Ghana To Employ Mobile Phone Application In Agric Extension Service Delivery

Consultations over the deployment of mobile phone application in agricultural extension services to farmers, specifically fisher folks is being discussed with the telecommunications in the country, says the Fisheries Commission.

“Even with the crops extension service, there are still some challenges. One of the things is to go electronic, with the mobile phone; we will link up with the telecommunication companies to come up with some programmes so that we can send messages to fishermen, fish processors, because these people are using mobile phones,” says Mr Thomas K insaidoo, the commission’s deputy director in charge of projects.

“We can also use it for enforcement, where there will be hotlines where people can provide information, report to the fisheries enforcement unit any illegal activities on the sea. They will be roll out this year and will be in the local languages,” he stated at a stakeholders meeting organised by Development Action Association (DAA) and Business Sector Advocacy Challenge Fund (BUSAC) in Accra.

“As I talk to you now, we have received five communication vans and we are going to do fisheries to fisheries extension. So we are trying to solve the problem”.

Mr Insaidoo says a university has been engaged to come out with a programme to train the commission’s fisheries staff in fisheries and aquaculture extension services.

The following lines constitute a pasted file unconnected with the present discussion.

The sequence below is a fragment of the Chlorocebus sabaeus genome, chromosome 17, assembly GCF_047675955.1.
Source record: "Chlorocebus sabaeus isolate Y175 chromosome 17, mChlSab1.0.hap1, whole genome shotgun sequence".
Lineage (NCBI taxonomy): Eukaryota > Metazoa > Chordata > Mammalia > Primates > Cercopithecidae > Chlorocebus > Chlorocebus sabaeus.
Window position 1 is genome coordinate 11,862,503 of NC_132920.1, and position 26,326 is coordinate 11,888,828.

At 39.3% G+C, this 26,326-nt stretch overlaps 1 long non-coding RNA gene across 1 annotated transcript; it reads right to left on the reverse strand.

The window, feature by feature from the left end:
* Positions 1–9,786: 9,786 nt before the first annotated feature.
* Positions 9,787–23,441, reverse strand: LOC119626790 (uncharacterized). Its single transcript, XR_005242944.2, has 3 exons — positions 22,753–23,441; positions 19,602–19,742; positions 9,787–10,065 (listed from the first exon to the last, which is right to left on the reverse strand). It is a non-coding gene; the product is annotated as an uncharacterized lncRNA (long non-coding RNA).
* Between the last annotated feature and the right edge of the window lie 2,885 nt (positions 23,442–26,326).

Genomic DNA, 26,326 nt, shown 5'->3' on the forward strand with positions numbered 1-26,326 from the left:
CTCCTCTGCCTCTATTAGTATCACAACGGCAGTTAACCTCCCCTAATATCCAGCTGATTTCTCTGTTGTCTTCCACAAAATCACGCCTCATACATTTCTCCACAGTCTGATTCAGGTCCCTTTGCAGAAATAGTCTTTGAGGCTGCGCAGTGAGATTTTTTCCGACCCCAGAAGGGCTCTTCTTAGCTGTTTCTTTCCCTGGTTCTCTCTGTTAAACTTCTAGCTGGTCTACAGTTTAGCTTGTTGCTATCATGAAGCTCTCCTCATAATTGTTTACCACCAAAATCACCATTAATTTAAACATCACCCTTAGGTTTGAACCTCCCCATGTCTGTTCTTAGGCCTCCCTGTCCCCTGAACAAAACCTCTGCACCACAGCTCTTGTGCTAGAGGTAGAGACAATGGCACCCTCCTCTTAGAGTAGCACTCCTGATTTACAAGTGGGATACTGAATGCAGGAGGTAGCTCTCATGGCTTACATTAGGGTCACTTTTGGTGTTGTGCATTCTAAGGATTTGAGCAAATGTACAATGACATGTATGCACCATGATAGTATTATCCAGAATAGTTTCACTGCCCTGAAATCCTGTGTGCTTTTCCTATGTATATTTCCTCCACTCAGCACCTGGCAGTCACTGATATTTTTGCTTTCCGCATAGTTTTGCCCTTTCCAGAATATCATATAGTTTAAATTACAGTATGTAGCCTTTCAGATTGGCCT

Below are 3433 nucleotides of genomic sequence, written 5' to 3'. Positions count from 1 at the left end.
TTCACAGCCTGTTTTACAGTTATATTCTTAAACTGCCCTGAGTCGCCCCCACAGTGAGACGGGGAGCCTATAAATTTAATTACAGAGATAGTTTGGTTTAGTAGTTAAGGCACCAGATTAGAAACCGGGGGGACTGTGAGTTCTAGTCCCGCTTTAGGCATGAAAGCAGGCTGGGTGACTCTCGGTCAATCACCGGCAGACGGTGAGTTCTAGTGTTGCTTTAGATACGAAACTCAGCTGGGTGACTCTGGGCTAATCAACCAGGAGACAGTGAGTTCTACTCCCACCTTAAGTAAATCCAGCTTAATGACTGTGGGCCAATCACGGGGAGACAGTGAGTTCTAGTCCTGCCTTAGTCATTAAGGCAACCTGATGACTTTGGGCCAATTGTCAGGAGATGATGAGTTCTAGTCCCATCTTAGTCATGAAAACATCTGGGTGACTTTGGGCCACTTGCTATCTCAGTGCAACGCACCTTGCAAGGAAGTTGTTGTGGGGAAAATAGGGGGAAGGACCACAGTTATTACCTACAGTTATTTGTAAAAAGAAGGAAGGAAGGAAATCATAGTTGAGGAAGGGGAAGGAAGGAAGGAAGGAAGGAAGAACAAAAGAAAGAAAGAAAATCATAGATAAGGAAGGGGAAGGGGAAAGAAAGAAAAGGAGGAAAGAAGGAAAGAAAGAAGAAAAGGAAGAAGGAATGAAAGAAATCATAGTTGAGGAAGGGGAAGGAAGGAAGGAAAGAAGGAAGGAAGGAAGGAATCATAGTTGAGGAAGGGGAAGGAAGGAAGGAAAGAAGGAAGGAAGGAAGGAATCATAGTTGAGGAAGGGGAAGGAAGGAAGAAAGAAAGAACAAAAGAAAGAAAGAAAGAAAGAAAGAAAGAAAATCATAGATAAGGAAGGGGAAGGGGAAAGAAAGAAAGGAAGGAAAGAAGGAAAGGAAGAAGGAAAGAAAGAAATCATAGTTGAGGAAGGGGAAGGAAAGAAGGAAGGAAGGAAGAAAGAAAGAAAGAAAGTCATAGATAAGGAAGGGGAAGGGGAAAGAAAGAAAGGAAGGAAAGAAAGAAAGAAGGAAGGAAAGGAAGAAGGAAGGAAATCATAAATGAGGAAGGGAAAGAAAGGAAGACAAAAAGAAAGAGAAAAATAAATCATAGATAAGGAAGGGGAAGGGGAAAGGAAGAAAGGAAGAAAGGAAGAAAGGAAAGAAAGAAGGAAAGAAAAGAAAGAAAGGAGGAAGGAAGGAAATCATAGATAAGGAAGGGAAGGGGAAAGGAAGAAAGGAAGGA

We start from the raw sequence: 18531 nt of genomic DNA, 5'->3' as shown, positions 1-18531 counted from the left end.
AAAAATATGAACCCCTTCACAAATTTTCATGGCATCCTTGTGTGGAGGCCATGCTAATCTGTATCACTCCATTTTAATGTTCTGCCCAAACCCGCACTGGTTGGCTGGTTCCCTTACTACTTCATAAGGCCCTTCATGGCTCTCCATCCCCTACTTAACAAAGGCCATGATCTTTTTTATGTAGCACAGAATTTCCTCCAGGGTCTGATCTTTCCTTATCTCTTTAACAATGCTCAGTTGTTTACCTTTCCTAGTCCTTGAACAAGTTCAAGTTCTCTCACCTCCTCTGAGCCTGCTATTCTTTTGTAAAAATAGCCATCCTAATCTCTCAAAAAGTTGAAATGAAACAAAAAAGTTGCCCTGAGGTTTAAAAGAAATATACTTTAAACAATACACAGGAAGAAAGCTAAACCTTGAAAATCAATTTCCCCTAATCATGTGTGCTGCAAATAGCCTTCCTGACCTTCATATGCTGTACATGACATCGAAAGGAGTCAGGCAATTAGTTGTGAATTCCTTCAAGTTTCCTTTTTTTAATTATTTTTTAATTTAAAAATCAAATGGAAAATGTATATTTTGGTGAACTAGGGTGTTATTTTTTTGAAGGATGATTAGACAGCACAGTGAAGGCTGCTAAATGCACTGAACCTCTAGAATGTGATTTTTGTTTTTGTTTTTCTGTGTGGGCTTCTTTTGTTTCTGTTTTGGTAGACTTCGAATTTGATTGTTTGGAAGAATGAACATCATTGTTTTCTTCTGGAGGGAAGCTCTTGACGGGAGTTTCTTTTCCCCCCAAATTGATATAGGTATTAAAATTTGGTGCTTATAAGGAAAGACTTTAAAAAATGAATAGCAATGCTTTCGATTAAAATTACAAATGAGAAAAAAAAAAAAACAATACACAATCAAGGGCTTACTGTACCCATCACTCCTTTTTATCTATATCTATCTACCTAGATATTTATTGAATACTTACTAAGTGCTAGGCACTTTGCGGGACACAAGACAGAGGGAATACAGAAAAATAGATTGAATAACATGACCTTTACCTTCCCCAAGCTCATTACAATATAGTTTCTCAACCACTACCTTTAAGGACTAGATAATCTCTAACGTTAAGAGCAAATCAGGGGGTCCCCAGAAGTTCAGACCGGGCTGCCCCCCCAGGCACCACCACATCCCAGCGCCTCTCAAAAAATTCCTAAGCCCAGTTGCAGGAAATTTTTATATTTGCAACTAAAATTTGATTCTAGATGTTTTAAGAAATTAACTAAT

Unlike crops extension service which has enjoyed some delivery to farmers with farming techniques, the same cannot be said about fisheries extension delivery in the country.

“It is because of the way fisheries in the country developed. We have not had a consistent policy regime, I mean at one point in time we were a department under Ministry of Food and Agriculture (MOFA), at another point we are a ministry. So because of that erratic situation we could not concretise or plan, but by the grace of God we have now become stable for some time.

“When this government came, we have been given a ministerial status and started coming out with programmes. For instance the West Africa regional project-one component is to develop the extension capability of staff and reorganise the whole commission to become robust and competent in managing the fisheries. It is because of this unstable organisational status that is why we have not done much, but if we have a stable environment, I think we can put all these things in place,” he said.

A study conducted by the BUSAC and DAA revealed that fish processors lack access to agricultural extension service. According to him, the recommendations from the study would be taken on board.

“Some of them we have started working on them so by the end of the year, we will be able to satisfy some of their demands, talk of extension training are being catered for.

“They are genuine concerns and they are not new demands. Last year we were talking about the project funding some offices where we will equip them with technologies on fisheries management. These days we are talking about participatory management more than people coming from Accra, so for the start government will provide the personnel for extension services but gradually the fisher folk will act as trainers of trainers to train others in modern fisheries technologies”, he emphasised.

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